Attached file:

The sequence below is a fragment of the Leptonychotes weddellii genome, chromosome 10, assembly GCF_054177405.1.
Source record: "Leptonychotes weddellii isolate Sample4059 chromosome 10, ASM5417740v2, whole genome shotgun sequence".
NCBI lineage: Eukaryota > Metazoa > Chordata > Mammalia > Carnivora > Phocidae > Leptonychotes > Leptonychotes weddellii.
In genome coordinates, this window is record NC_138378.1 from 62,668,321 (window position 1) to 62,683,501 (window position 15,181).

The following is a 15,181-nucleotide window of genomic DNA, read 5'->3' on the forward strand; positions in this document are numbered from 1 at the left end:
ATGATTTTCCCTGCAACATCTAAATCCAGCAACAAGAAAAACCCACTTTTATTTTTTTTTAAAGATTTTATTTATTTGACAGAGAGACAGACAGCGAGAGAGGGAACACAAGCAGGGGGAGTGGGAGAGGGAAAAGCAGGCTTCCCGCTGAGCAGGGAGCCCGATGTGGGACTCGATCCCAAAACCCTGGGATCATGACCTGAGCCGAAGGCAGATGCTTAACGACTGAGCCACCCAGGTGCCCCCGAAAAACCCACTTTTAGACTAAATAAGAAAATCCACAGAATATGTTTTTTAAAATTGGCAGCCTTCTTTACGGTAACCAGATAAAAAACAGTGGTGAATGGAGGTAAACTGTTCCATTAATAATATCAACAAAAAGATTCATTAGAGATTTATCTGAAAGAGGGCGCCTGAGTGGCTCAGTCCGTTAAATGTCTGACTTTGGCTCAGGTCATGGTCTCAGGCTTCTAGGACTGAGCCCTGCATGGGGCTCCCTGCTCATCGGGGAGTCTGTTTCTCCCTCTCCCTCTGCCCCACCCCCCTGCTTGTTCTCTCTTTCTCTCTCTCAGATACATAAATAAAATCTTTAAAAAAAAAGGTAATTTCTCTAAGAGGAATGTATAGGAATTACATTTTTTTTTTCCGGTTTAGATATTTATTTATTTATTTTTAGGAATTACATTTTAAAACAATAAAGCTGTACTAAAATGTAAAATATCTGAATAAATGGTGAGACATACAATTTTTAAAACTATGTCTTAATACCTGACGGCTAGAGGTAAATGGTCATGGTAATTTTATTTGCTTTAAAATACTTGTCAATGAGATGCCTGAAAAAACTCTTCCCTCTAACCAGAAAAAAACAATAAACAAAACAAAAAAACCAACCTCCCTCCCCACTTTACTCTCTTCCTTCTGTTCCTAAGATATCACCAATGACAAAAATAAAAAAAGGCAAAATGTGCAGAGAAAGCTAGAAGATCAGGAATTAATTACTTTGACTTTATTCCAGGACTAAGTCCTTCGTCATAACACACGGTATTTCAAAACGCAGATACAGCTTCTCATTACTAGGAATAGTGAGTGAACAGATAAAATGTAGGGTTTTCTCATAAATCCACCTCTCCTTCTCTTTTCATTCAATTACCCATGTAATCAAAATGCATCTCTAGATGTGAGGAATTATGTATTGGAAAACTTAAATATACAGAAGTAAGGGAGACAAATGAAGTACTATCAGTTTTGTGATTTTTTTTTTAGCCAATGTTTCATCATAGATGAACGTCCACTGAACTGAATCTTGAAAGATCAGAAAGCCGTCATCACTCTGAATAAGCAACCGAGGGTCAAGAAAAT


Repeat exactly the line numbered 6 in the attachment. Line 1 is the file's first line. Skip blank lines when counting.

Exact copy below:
ATGATTTTCCCTGCAACATCTAAATCCAGCAACAAGAAAAACCCACTTTTATTTTTTTTTAAAGATTTTATTTATTTGACAGAGAGACAGACAGCGAGAGAGGGAACACAAGCAGGGGGAGTGGGAGAGGGAAAAGCAGGCTTCCCGCTGAGCAGGGAGCCCGATGTGGGACTCGATCCCAAAACCCTGGGATCATGACCTGAGCCGAAGGCAGATGCTTAACGACTGAGCCACCCAGGTGCCCCCGAAAAACCCACTTTTAGACTAAATAAGAAAATCCACAGAATATGTTTTTTAAAATTGGCAGCCTTCTTTACGGTAACCAGATAAAAAACAGTGGTGAATGGAGGTAAACTGTTCCATTAATAATATCAACAAAAAGATTCATTAGAGATTTATCTGAAAGAGGGCGCCTGAGTGGCTCAGTCCGTTAAATGTCTGACTTTGGCTCAGGTCATGGTCTCAGGCTTCTAGGACTGAGCCCTGCATGGGGCTCCCTGCTCATCGGGGAGTCTGTTTCTCCCTCTCCCTCTGCCCCACCCCCCTGCTTGTTCTCTCTTTCTCTCTCTCAGATACATAAATAAAATCTTTAAAAAAAAAGGTAATTTCTCTAAGAGGAATGTATAGGAATTACATTTTTTTTTTCCGGTTTAGATATTTATTTATTTATTTTTAGGAATTACATTTTAAAACAATAAAGCTGTACTAAAATGTAAAATATCTGAATAAATGGTGAGACATACAATTTTTAAAACTATGTCTTAATACCTGACGGCTAGAGGTAAATGGTCATGGTAATTTTATTTGCTTTAAAATACTTGTCAATGAGATGCCTGAAAAAACTCTTCCCTCTAACCAGAAAAAAACAATAAACAAAACAAAAAAACCAACCTCCCTCCCCACTTTACTCTCTTCCTTCTGTTCCTAAGATATCACCAATGACAAAAATAAAAAAAGGCAAAATGTGCAGAGAAAGCTAGAAGATCAGGAATTAATTACTTTGACTTTATTCCAGGACTAAGTCCTTCGTCATAACACACGGTATTTCAAAACGCAGATACAGCTTCTCATTACTAGGAATAGTGAGTGAACAGATAAAATGTAGGGTTTTCTCATAAATCCACCTCTCCTTCTCTTTTCATTCAATTACCCATGTAATCAAAATGCATCTCTAGATGTGAGGAATTATGTATTGGAAAACTTAAATATACAGAAGTAAGGGAGACAAATGAAGTACTATCAGTTTTGTGATTTTTTTTTTAGCCAATGTTTCATCATAGATGAACGTCCACTGAACTGAATCTTGAAAGATCAGAAAGCCGTCATCACTCTGAATAAGCAACCGAGGGTCAAGAAAAT